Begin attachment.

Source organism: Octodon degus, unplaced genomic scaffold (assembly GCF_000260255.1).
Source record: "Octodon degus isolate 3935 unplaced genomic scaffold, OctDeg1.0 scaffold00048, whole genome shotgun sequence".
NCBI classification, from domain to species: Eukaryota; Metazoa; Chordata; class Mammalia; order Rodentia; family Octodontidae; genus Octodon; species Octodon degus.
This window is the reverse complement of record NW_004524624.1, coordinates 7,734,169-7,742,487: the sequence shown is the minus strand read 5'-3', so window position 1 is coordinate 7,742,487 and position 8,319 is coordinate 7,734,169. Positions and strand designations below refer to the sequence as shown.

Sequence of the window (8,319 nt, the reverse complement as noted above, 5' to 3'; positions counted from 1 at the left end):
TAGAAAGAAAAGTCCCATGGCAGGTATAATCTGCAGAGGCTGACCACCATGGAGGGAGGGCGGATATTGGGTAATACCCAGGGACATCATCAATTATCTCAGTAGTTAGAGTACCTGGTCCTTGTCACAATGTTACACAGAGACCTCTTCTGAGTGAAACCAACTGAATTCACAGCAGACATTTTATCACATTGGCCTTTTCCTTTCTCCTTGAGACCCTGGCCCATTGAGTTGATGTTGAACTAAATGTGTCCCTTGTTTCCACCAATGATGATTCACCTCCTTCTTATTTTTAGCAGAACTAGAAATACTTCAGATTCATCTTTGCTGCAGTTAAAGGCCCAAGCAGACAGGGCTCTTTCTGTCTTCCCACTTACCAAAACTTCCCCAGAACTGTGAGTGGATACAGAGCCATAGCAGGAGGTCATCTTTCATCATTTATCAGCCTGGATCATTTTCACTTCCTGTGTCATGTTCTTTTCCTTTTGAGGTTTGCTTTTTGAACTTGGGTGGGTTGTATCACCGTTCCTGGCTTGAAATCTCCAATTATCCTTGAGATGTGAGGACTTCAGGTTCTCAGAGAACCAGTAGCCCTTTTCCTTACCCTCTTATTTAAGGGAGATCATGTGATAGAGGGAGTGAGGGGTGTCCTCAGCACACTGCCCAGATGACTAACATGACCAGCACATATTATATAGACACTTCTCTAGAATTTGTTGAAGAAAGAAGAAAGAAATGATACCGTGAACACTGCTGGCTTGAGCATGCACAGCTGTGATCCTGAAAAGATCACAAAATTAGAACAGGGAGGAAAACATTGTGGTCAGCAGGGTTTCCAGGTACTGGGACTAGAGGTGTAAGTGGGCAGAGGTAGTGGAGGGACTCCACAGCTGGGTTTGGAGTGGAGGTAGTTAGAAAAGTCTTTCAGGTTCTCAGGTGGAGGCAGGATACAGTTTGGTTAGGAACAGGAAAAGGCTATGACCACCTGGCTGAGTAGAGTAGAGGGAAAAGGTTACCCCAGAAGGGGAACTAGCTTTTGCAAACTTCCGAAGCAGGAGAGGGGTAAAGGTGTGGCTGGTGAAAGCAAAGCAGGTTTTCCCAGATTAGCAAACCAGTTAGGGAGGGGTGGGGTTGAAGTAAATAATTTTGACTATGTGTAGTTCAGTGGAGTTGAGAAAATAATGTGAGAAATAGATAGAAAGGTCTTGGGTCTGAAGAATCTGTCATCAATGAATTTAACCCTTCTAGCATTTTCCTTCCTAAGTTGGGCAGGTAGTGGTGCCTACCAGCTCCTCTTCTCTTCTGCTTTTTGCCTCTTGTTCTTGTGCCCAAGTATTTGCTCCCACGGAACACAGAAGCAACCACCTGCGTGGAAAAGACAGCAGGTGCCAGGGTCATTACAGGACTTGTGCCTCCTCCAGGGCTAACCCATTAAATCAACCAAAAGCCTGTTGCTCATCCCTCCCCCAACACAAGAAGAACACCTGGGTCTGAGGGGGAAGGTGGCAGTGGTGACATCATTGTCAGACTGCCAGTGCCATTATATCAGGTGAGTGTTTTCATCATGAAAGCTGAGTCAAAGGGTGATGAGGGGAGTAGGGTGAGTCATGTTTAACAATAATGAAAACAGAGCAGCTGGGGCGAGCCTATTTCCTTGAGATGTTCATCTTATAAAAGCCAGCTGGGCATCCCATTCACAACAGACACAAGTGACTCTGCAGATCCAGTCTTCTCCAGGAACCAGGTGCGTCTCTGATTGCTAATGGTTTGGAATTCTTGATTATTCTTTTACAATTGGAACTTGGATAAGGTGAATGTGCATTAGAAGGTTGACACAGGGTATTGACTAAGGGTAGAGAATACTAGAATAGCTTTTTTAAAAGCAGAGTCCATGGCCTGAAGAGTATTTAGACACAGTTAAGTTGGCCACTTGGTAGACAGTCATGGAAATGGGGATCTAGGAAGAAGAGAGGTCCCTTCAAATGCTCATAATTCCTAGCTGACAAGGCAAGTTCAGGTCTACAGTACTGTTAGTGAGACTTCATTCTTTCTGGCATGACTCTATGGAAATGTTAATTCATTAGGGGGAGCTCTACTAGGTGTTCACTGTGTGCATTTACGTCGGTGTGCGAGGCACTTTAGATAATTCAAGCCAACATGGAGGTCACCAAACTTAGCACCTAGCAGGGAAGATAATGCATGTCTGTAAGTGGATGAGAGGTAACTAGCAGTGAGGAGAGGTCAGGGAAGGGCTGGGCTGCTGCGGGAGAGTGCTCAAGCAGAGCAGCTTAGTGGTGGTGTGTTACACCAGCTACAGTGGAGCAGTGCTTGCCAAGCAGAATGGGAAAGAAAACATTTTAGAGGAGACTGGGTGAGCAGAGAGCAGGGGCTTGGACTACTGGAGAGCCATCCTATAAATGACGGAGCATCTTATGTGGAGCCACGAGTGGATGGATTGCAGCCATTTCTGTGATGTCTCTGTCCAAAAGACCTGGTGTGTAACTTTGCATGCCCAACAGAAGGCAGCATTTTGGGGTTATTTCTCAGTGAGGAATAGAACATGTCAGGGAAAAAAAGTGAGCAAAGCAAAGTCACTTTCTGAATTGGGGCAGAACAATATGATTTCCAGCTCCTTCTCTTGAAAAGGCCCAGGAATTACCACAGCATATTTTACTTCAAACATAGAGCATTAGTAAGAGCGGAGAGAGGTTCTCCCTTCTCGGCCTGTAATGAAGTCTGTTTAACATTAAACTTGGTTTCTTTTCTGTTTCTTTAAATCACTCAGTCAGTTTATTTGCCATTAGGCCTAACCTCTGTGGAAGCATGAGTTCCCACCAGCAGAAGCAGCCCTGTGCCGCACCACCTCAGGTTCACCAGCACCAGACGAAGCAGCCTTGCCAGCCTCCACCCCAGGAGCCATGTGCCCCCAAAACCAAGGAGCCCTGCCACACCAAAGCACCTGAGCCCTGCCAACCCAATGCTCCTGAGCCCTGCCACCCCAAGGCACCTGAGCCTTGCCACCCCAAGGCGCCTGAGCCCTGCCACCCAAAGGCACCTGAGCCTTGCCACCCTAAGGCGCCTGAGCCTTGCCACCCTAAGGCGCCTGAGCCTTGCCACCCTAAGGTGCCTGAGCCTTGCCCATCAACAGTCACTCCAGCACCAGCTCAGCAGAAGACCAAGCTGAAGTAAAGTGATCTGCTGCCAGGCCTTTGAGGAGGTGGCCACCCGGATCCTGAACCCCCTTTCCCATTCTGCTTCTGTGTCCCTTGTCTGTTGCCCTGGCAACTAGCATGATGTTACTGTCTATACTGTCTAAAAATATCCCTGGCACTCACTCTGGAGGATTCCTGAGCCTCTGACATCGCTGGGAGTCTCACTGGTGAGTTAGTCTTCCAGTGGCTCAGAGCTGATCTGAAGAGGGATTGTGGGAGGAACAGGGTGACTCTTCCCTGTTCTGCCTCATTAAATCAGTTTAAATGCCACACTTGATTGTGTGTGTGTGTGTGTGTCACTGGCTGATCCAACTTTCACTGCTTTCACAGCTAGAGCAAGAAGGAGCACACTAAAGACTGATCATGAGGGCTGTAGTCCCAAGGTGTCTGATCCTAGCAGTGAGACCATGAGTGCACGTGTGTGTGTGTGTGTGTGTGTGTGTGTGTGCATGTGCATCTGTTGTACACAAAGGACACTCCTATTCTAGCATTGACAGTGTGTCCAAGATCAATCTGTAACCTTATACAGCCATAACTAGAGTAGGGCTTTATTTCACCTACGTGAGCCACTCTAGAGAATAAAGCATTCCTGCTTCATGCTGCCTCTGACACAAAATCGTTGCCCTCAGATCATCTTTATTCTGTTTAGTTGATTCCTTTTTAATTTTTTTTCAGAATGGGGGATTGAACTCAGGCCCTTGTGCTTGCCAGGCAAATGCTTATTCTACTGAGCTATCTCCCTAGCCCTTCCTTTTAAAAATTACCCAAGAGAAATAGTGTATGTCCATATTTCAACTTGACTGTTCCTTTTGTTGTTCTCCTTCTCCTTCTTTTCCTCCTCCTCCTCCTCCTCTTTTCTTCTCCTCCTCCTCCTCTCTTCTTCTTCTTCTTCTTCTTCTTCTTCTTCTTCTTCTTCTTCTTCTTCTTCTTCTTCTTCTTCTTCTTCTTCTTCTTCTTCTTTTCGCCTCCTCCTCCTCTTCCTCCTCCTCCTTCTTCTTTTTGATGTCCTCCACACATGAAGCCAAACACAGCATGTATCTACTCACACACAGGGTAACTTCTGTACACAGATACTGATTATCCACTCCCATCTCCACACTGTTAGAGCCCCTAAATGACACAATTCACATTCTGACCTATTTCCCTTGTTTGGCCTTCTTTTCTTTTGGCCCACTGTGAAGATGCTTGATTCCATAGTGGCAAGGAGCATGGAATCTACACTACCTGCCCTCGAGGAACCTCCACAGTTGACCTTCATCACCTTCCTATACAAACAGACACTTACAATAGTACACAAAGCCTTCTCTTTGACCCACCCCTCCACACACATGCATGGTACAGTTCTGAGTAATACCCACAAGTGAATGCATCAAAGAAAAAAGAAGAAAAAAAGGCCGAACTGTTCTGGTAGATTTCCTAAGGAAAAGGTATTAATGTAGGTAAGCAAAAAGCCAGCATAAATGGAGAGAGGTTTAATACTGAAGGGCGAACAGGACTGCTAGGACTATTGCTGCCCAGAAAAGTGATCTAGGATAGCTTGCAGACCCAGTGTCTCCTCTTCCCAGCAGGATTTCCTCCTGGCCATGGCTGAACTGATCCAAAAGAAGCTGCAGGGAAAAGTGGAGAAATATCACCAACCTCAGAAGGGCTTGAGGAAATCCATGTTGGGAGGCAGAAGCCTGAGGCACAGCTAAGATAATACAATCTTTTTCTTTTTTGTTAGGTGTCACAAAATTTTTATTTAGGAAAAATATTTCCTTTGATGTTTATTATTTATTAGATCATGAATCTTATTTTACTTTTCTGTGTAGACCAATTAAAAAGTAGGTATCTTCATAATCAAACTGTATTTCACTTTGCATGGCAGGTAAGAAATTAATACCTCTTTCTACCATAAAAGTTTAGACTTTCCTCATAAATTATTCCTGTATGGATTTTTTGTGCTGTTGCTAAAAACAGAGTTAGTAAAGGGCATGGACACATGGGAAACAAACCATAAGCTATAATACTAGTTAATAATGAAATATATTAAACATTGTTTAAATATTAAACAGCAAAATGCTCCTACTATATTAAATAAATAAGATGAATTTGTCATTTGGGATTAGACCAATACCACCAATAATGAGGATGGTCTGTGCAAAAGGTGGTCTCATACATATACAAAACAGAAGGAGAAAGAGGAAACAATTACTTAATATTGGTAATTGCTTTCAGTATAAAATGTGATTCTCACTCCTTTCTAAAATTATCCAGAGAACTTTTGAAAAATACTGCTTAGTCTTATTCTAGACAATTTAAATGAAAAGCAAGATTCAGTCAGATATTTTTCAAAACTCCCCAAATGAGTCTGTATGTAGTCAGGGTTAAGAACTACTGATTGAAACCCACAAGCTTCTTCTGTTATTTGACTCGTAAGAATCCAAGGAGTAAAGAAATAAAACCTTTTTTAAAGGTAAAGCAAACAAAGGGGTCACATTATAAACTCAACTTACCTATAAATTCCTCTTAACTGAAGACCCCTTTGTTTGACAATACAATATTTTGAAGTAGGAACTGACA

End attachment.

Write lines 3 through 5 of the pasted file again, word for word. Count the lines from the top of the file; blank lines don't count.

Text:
NCBI classification, from domain to species: Eukaryota; Metazoa; Chordata; class Mammalia; order Rodentia; family Octodontidae; genus Octodon; species Octodon degus.
This window is the reverse complement of record NW_004524624.1, coordinates 7,734,169-7,742,487: the sequence shown is the minus strand read 5'-3', so window position 1 is coordinate 7,742,487 and position 8,319 is coordinate 7,734,169. Positions and strand designations below refer to the sequence as shown.

Sequence of the window (8,319 nt, the reverse complement as noted above, 5' to 3'; positions counted from 1 at the left end):